San Diego Padres: Leaning on Manager Andy Green

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Jun 26, 2016; Cincinnati, OH, USA; San Diego Padres manager Andy Green watches from the dugout at the beginning of a game against the Cincinnati Reds at Great American Ball Park. Mandatory Credit: David Kohl-USA TODAY Sports
Jun 26, 2016; Cincinnati, OH, USA; San Diego Padres manager Andy Green watches from the dugout at the beginning of a game against the Cincinnati Reds at Great American Ball Park. Mandatory Credit: David Kohl-USA TODAY Sports /
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The San Diego Padres have a long ways to go before they can be considered legitimate contenders. But if nothing else, they at least have the right manager to lead them where they want to go.

When Andy Green took over as manager of the San Diego Padres at the beginning of the 2016 season, he basically replaced three managers. Bud Black, Dave Roberts and Pat Murphy managed the team in quick succession during a tumultuous period in mid-June of the previous year.

Black took the fall for the Padres’ disastrous attempt to create a championship out of expensive spare parts. Since someone needed to make up the starting lineup, Roberts, took over for a day. Then General Manager A.J. Preller made the surprising announcement that Pat Murphy would replace Roberts.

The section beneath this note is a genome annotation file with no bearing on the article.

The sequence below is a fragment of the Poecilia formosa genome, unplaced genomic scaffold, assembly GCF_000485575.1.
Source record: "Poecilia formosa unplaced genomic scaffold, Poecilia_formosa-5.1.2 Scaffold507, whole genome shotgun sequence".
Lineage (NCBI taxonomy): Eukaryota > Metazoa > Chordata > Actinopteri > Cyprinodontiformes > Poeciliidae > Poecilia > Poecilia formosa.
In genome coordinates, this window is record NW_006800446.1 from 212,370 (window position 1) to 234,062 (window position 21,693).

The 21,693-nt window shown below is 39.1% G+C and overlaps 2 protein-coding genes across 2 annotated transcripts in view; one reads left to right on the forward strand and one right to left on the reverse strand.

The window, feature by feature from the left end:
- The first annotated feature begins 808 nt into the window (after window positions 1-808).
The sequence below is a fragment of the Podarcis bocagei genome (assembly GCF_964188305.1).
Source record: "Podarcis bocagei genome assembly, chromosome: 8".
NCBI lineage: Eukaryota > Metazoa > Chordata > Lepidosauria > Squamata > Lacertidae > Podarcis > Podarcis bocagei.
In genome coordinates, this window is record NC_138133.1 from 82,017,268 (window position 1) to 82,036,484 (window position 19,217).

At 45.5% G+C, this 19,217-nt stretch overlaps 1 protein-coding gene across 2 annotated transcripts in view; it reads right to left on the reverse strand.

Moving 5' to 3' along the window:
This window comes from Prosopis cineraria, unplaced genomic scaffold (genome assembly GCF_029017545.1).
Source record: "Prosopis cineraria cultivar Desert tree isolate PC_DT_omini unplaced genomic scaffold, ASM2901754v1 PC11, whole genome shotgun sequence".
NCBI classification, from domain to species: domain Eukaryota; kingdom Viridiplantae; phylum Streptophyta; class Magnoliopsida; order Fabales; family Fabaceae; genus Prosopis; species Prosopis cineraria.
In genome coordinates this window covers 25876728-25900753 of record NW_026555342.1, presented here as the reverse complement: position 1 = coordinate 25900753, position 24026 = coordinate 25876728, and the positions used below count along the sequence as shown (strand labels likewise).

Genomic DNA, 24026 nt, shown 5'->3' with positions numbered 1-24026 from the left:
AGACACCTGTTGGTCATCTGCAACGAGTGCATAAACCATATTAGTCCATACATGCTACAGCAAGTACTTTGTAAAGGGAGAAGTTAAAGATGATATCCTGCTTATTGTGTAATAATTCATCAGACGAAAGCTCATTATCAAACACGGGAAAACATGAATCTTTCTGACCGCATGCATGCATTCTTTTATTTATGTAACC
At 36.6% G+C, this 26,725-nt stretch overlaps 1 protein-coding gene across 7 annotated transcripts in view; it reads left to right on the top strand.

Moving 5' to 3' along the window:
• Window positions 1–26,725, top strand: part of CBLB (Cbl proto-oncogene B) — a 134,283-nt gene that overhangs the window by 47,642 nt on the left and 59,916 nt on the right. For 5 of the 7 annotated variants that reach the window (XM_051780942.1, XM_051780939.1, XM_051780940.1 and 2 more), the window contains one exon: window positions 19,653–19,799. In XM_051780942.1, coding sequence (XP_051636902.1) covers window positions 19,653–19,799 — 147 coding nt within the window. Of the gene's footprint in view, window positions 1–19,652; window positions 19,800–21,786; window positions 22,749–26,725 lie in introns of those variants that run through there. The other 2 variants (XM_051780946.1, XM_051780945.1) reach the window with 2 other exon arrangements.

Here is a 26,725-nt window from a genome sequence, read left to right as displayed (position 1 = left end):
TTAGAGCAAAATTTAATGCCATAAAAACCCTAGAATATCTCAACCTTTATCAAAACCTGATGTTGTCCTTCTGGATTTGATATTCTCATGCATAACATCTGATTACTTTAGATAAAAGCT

Preller chose not to interview Roberts who ended up as National League manager of the year after taking the injury-riddled L.A. Dodgers to within two games of the World Series. In the meantime, the Padres didn’t catch lightning in a bottle with Murphy, and the Padres replaced him with Andy Green, a relative unknown.

Green had the unenviable task of trying to get players with big salaries and bigger egos (Matt Kemp and Melvin Upton to be specific) to follow a newbie. In contrast, the team Green will lead in 2017 will be characterized by youth and should prove to be far more malleable. And Green may well prove to be the right guy in the right place at the right time.

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Although he has impressive academic credentials (having graduated from the University of Kentucky Summa Cum Laude in finance), he’s also one of those baseball junkies who hung around despite sparse playing time in the big leagues over four seasons. As a player he did not distinguish himself in Japan either.

But, in the Diamondbacks organization, he became the first to ever win manager of the year two years in a row in the Southern League.   Green gets high praise for his skill set from the likes of A.J. Ellis (former Dodgers’ catcher who is now with the Marlins) and Tony LaRussa (well known baseball manager and executive).

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Listen to any interview with Green, and you will come away impressed by his passion, intellectual curiosity, openness to competing ideas and knowledge of the game. He should prove to be the perfect choice to lead the current bunch of players in their 20s through the inevitable losing season next year and into a more promising future.

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